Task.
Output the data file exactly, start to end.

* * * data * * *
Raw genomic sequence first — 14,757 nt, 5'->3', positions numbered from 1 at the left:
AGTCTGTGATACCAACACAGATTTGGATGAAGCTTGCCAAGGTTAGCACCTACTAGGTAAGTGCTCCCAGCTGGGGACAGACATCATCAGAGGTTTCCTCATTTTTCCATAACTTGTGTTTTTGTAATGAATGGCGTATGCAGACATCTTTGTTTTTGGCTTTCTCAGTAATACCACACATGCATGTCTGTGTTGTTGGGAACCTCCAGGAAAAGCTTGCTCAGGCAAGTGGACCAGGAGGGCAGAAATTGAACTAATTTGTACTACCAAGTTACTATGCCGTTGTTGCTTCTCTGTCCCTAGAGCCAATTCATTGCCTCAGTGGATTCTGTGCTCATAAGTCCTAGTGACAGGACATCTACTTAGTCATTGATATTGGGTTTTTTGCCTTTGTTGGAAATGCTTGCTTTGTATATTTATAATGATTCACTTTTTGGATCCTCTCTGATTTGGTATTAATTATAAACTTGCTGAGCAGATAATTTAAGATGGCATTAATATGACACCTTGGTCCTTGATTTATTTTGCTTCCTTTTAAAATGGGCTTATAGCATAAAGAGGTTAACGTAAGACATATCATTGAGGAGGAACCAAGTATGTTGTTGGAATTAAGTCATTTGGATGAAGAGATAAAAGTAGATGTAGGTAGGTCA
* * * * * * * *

Raw genomic sequence first — 14,757 nt, 5'->3', positions numbered from 1 at the left:
AGTCTGTGATACCAACACAGATTTGGATGAAGCTTGCCAAGGTTAGCACCTACTAGGTAAGTGCTCCCAGCTGGGGACAGACATCATCAGAGGTTTCCTCATTTTTCCATAACTTGTGTTTTTGTAATGAATGGCGTATGCAGACATCTTTGTTTTTGGCTTTCTCAGTAATACCACACATGCATGTCTGTGTTGTTGGGAACCTCCAGGAAAAGCTTGCTCAGGCAAGTGGACCAGGAGGGCAGAAATTGAACTAATTTGTACTACCAAGTTACTATGCCGTTGTTGCTTCTCTGTCCCTAGAGCCAATTCATTGCCTCAGTGGATTCTGTGCTCATAAGTCCTAGTGACAGGACATCTACTTAGTCATTGATATTGGGTTTTTTGCCTTTGTTGGAAATGCTTGCTTTGTATATTTATAATGATTCACTTTTTGGATCCTCTCTGATTTGGTATTAATTATAAACTTGCTGAGCAGATAATTTAAGATGGCATTAATATGACACCTTGGTCCTTGATTTATTTTGCTTCCTTTTAAAATGGGCTTATAGCATAAAGAGGTTAACGTAAGACATATCATTGAGGAGGAACCAAGTATGTTGTTGGAATTAAGTCATTTGGATGAAGAGATAAAAGTAGATGTAGGTAGGTCA